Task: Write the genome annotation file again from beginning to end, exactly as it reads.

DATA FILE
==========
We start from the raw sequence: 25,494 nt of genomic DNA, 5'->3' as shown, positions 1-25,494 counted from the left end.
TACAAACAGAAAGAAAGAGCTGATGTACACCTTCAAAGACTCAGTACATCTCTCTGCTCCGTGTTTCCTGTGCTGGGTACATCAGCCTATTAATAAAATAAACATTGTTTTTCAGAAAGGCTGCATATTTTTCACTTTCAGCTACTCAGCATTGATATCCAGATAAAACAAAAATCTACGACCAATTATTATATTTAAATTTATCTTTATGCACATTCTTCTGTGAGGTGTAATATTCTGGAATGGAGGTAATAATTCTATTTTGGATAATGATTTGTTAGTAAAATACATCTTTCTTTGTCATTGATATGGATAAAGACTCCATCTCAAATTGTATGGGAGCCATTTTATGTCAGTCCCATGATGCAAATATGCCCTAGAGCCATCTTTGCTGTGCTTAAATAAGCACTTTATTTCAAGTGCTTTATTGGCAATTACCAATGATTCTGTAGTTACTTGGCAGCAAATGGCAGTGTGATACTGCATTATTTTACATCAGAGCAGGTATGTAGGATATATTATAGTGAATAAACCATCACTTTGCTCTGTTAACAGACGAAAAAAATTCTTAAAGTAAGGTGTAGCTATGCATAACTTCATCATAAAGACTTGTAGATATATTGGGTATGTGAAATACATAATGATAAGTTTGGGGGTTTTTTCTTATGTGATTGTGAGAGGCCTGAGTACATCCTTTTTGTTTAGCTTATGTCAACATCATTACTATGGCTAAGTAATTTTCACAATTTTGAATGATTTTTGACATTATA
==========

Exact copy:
We start from the raw sequence: 25,494 nt of genomic DNA, 5'->3' as shown, positions 1-25,494 counted from the left end.
TACAAACAGAAAGAAAGAGCTGATGTACACCTTCAAAGACTCAGTACATCTCTCTGCTCCGTGTTTCCTGTGCTGGGTACATCAGCCTATTAATAAAATAAACATTGTTTTTCAGAAAGGCTGCATATTTTTCACTTTCAGCTACTCAGCATTGATATCCAGATAAAACAAAAATCTACGACCAATTATTATATTTAAATTTATCTTTATGCACATTCTTCTGTGAGGTGTAATATTCTGGAATGGAGGTAATAATTCTATTTTGGATAATGATTTGTTAGTAAAATACATCTTTCTTTGTCATTGATATGGATAAAGACTCCATCTCAAATTGTATGGGAGCCATTTTATGTCAGTCCCATGATGCAAATATGCCCTAGAGCCATCTTTGCTGTGCTTAAATAAGCACTTTATTTCAAGTGCTTTATTGGCAATTACCAATGATTCTGTAGTTACTTGGCAGCAAATGGCAGTGTGATACTGCATTATTTTACATCAGAGCAGGTATGTAGGATATATTATAGTGAATAAACCATCACTTTGCTCTGTTAACAGACGAAAAAAATTCTTAAAGTAAGGTGTAGCTATGCATAACTTCATCATAAAGACTTGTAGATATATTGGGTATGTGAAATACATAATGATAAGTTTGGGGGTTTTTTCTTATGTGATTGTGAGAGGCCTGAGTACATCCTTTTTGTTTAGCTTATGTCAACATCATTACTATGGCTAAGTAATTTTCACAATTTTGAATGATTTTTGACATTATA